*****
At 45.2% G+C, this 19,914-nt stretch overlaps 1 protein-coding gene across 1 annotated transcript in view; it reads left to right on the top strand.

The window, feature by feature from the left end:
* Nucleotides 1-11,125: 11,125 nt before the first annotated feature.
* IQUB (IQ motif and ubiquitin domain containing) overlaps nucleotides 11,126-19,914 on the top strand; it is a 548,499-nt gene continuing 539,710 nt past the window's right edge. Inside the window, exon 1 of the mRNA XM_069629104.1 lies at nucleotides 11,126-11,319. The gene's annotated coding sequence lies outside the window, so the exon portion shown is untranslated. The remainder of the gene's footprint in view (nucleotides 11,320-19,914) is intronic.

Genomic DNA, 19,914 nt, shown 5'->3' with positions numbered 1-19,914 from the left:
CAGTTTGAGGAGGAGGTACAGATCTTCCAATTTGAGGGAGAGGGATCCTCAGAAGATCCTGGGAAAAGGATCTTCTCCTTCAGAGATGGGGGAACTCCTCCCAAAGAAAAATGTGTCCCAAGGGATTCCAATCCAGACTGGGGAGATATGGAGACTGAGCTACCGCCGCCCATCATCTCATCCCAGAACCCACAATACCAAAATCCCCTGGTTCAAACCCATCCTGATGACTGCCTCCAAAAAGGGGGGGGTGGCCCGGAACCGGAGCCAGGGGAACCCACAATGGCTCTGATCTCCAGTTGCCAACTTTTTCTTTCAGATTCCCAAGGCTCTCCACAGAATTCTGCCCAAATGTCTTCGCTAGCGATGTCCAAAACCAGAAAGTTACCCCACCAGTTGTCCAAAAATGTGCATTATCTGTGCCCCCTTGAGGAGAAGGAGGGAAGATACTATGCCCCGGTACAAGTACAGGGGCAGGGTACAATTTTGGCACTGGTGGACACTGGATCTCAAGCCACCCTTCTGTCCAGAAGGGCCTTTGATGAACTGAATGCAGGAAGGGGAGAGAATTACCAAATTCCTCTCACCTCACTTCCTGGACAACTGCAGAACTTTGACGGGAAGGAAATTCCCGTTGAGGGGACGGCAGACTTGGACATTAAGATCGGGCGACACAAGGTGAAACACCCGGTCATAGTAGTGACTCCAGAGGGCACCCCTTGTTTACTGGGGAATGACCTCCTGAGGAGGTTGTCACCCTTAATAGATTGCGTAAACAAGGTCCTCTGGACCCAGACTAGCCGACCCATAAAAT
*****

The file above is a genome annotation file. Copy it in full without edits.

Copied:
At 45.2% G+C, this 19,914-nt stretch overlaps 1 protein-coding gene across 1 annotated transcript in view; it reads left to right on the top strand.

The window, feature by feature from the left end:
* Nucleotides 1-11,125: 11,125 nt before the first annotated feature.
* IQUB (IQ motif and ubiquitin domain containing) overlaps nucleotides 11,126-19,914 on the top strand; it is a 548,499-nt gene continuing 539,710 nt past the window's right edge. Inside the window, exon 1 of the mRNA XM_069629104.1 lies at nucleotides 11,126-11,319. The gene's annotated coding sequence lies outside the window, so the exon portion shown is untranslated. The remainder of the gene's footprint in view (nucleotides 11,320-19,914) is intronic.

Genomic DNA, 19,914 nt, shown 5'->3' with positions numbered 1-19,914 from the left:
CAGTTTGAGGAGGAGGTACAGATCTTCCAATTTGAGGGAGAGGGATCCTCAGAAGATCCTGGGAAAAGGATCTTCTCCTTCAGAGATGGGGGAACTCCTCCCAAAGAAAAATGTGTCCCAAGGGATTCCAATCCAGACTGGGGAGATATGGAGACTGAGCTACCGCCGCCCATCATCTCATCCCAGAACCCACAATACCAAAATCCCCTGGTTCAAACCCATCCTGATGACTGCCTCCAAAAAGGGGGGGGTGGCCCGGAACCGGAGCCAGGGGAACCCACAATGGCTCTGATCTCCAGTTGCCAACTTTTTCTTTCAGATTCCCAAGGCTCTCCACAGAATTCTGCCCAAATGTCTTCGCTAGCGATGTCCAAAACCAGAAAGTTACCCCACCAGTTGTCCAAAAATGTGCATTATCTGTGCCCCCTTGAGGAGAAGGAGGGAAGATACTATGCCCCGGTACAAGTACAGGGGCAGGGTACAATTTTGGCACTGGTGGACACTGGATCTCAAGCCACCCTTCTGTCCAGAAGGGCCTTTGATGAACTGAATGCAGGAAGGGGAGAGAATTACCAAATTCCTCTCACCTCACTTCCTGGACAACTGCAGAACTTTGACGGGAAGGAAATTCCCGTTGAGGGGACGGCAGACTTGGACATTAAGATCGGGCGACACAAGGTGAAACACCCGGTCATAGTAGTGACTCCAGAGGGCACCCCTTGTTTACTGGGGAATGACCTCCTGAGGAGGTTGTCACCCTTAATAGATTGCGTAAACAAGGTCCTCTGGACCCAGACTAGCCGACCCATAAAAT